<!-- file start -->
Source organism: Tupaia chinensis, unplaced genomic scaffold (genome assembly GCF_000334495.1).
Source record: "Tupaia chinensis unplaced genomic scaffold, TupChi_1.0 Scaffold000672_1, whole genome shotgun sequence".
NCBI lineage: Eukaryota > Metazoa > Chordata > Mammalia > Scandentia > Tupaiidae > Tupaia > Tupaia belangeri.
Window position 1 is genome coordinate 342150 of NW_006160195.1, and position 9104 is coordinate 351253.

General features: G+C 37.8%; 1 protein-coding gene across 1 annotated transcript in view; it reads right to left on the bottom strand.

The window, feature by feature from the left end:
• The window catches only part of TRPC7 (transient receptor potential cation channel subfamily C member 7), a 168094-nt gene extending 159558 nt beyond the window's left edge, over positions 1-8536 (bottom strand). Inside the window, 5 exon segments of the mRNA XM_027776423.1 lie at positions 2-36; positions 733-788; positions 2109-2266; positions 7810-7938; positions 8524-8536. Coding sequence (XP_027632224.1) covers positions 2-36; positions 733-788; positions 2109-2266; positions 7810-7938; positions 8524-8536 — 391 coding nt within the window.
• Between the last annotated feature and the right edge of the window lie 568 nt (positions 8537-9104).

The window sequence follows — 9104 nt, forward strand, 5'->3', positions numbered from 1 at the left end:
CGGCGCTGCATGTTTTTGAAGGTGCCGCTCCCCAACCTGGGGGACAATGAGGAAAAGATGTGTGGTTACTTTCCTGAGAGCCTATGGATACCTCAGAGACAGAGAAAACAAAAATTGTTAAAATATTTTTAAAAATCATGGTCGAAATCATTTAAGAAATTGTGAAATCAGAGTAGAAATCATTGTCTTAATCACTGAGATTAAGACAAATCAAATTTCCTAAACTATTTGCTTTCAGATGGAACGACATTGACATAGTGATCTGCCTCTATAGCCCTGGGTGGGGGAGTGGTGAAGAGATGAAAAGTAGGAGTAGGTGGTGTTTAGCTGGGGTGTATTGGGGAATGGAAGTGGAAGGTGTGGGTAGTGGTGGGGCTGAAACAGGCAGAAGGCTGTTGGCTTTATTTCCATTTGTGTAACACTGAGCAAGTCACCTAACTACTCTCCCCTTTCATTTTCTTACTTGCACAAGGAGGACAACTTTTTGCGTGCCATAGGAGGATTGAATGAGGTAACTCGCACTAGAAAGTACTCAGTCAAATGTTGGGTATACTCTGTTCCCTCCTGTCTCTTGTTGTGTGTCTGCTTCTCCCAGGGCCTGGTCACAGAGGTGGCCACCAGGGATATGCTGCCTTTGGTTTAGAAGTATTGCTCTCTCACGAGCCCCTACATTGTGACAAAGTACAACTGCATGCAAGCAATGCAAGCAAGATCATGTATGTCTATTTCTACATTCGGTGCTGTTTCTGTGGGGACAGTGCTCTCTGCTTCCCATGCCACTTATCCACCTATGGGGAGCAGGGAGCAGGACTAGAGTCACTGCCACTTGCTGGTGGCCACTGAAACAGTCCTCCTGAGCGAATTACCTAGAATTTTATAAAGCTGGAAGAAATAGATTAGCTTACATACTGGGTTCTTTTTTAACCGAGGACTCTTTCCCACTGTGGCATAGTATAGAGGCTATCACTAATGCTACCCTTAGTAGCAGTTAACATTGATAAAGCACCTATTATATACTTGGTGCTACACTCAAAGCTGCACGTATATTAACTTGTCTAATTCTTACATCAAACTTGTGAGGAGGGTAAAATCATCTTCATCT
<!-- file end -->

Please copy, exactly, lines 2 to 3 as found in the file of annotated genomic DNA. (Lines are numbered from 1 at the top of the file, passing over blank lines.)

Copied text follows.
Source record: "Tupaia chinensis unplaced genomic scaffold, TupChi_1.0 Scaffold000672_1, whole genome shotgun sequence".
NCBI lineage: Eukaryota > Metazoa > Chordata > Mammalia > Scandentia > Tupaiidae > Tupaia > Tupaia belangeri.